Vice President Dick Cheney made a campaign stop in North Dakota. The vice president came to Fargo to raise money for Republican Congressional candidate Rick Clayburgh. It was a stop with purely political purposes. There was no issue talk to cloud the visit. This was a Republican administration giving a boost to a Republican congressional candidate.
The Vice President stepped off Air Force Two to the cheers of a few hundred Republican faithful gathered for a rally.
"It's a pleasure to be back in North Dakota today. It's a fantastic North Dakota day. I know it's like this year round in Fargo," Cheney told the crowd.
It seemed curiosity more than political passion brought many people to the rally.
"I'm here to see the vice president and support Rick Clayburgh in his run for the House of Representatives," said one man. "Well, just for the opportunity to see him. I happen to think alot of Vice President Cheney," said another. "Fun to see the leaders of our country," said a young boy attending the rally with his father.
Vice President Cheney spoke briefly to the crowd and shook some hands before heading off to the main attraction, a $1,000-a-plate lunch.
Candidate Rick Clayburgh is hoping the Cheney visit will raise about $100,000 for his campaign. Clayburgh is North Dakota's tax commissioner. He's trying to defeat incumbent Democrat Earl Pomeroy for North Dakota's only seat in the U.S. House.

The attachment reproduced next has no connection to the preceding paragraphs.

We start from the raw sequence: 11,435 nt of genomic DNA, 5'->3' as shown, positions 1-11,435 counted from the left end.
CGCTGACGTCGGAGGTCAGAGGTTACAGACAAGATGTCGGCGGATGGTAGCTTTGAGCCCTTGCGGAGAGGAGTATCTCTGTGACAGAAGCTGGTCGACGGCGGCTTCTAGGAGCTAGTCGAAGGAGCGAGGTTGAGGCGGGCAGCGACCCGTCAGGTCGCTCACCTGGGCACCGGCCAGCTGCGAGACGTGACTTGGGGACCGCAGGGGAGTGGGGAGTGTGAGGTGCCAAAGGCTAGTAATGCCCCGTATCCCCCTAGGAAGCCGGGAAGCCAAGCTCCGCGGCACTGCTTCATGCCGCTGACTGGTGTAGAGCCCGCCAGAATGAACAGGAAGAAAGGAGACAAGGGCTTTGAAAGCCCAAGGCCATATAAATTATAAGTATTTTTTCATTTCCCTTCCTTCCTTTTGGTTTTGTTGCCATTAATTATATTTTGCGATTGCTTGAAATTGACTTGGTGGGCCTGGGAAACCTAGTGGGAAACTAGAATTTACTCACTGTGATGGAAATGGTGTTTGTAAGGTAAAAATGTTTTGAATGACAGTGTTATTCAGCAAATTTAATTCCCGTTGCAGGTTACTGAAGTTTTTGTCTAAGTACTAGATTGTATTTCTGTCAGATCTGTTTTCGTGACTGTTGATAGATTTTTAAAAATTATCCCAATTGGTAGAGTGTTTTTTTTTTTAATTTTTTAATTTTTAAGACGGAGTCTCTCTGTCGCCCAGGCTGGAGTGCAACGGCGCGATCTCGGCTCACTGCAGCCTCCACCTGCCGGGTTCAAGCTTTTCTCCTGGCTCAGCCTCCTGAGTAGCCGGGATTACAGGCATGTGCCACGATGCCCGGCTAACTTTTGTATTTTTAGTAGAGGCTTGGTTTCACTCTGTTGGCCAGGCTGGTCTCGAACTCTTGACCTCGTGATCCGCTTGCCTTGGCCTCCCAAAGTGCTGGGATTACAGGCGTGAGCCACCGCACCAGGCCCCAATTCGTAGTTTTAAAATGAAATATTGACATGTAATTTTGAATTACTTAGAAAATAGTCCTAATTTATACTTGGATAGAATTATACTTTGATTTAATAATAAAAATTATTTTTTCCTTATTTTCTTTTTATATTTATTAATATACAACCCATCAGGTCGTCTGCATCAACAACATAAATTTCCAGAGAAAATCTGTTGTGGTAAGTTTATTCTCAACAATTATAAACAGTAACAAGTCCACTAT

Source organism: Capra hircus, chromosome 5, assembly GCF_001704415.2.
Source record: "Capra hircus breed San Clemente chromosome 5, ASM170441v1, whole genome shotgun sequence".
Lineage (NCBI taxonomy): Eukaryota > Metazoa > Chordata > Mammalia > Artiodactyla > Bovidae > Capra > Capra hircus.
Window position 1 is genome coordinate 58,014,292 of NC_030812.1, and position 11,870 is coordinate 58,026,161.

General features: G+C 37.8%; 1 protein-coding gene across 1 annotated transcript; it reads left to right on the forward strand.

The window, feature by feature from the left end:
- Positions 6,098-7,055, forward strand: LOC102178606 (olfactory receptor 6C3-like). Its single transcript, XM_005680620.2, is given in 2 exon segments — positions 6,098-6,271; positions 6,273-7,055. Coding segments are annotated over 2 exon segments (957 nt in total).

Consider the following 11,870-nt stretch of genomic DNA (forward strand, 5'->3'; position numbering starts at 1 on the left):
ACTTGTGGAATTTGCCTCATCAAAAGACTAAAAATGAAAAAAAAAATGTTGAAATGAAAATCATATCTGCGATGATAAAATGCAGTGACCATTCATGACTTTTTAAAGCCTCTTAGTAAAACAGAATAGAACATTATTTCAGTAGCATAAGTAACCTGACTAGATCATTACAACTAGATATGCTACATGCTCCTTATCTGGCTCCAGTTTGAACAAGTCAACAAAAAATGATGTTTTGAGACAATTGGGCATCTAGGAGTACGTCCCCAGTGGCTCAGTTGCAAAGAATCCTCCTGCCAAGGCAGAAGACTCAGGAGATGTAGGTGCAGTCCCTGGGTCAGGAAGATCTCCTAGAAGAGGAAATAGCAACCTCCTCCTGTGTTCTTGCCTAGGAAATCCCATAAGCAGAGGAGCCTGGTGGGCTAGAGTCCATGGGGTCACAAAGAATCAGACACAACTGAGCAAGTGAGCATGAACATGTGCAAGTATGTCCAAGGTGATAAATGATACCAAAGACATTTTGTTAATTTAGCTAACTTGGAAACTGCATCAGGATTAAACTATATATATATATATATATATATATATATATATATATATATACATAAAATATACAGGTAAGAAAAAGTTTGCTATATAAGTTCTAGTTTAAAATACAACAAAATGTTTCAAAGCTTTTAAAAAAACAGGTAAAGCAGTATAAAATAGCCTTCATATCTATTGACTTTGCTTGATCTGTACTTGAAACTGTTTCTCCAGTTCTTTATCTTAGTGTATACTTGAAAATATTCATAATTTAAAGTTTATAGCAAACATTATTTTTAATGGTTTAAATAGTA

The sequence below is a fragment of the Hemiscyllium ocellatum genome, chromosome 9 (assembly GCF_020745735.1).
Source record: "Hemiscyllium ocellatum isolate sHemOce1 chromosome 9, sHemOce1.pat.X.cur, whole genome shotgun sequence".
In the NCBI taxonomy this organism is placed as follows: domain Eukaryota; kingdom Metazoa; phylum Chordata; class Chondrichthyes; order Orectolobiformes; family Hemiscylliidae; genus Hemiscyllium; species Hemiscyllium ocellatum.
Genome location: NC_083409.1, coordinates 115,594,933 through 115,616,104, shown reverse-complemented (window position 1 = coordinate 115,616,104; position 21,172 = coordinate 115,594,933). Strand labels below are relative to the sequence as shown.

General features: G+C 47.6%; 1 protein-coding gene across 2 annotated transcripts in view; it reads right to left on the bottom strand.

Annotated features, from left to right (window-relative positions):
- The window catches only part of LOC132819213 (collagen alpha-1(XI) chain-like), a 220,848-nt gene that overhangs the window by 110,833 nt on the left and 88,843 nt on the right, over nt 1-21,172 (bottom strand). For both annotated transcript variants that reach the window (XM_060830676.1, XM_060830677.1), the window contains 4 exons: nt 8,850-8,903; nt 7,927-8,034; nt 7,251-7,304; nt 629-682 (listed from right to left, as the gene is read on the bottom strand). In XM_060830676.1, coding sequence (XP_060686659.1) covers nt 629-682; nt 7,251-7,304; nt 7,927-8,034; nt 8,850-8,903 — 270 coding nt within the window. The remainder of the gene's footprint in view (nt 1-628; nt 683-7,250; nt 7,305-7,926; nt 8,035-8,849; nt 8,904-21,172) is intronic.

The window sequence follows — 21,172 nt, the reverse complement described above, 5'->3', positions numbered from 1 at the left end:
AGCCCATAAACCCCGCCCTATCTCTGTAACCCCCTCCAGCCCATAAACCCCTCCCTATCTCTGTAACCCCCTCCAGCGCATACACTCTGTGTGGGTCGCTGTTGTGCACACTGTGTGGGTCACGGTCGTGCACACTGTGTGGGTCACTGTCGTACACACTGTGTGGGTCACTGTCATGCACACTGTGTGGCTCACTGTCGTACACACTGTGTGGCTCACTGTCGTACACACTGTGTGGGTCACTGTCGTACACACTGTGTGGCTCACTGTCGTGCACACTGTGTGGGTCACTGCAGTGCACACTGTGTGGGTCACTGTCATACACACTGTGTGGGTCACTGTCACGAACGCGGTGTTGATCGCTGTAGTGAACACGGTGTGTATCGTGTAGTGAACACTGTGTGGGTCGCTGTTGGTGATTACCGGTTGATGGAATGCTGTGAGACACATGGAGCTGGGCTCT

Congressman Pomeroy held a $10-a-plate picnic at a Fargo park while the vice president was in town.
Some political analysts say Congressman Pomeroy is vulnerable. Former North Dakota Governor Ed Schafer said the vice president's visit should energize North Dakota Republicans.
"Vice President Cheney is here today because national leaders in Washington recognize we in North Dakota have a candidate who can win this election," said Schafer.
Congressional candidate Rick Clayburgh told the crowd the vice president's visit is a sign this is an important congressional race.
"The president and the vice president make us all proud to be Americans. They have reminded us through example how important it is to have principled leadership," said Clayburgh.
Clayburgh said he wants to bring the same values to Congress that President Bush and Vice President Cheney brought to the White House.
In his luncheon speech, the vice president predicted America is on the path to economic recovery. Cheney alluded to recent corporate scandals. He said the free enterprise system has been tested, but that he and the president will push for a higher ethical standard for business leaders.
"When there are reports of fraud, the American people can be certain the government will fully investigate and prosecute wrongdoers," said the vice president. "Our country has the most productive, creative and promising economic system the world has ever seen. Under this president, we're going to make the system stronger and better than ever before."
Vice President Cheney also talked about the war on terrorism. He said military spending must be increased, and he promised the administration will not look the other way while countries like Iraq help terrorists get weapons of mass destruction.
From Fargo the vice president traveled to Iowa where he will appear on behalf of Iowa Congressman Jim Leach.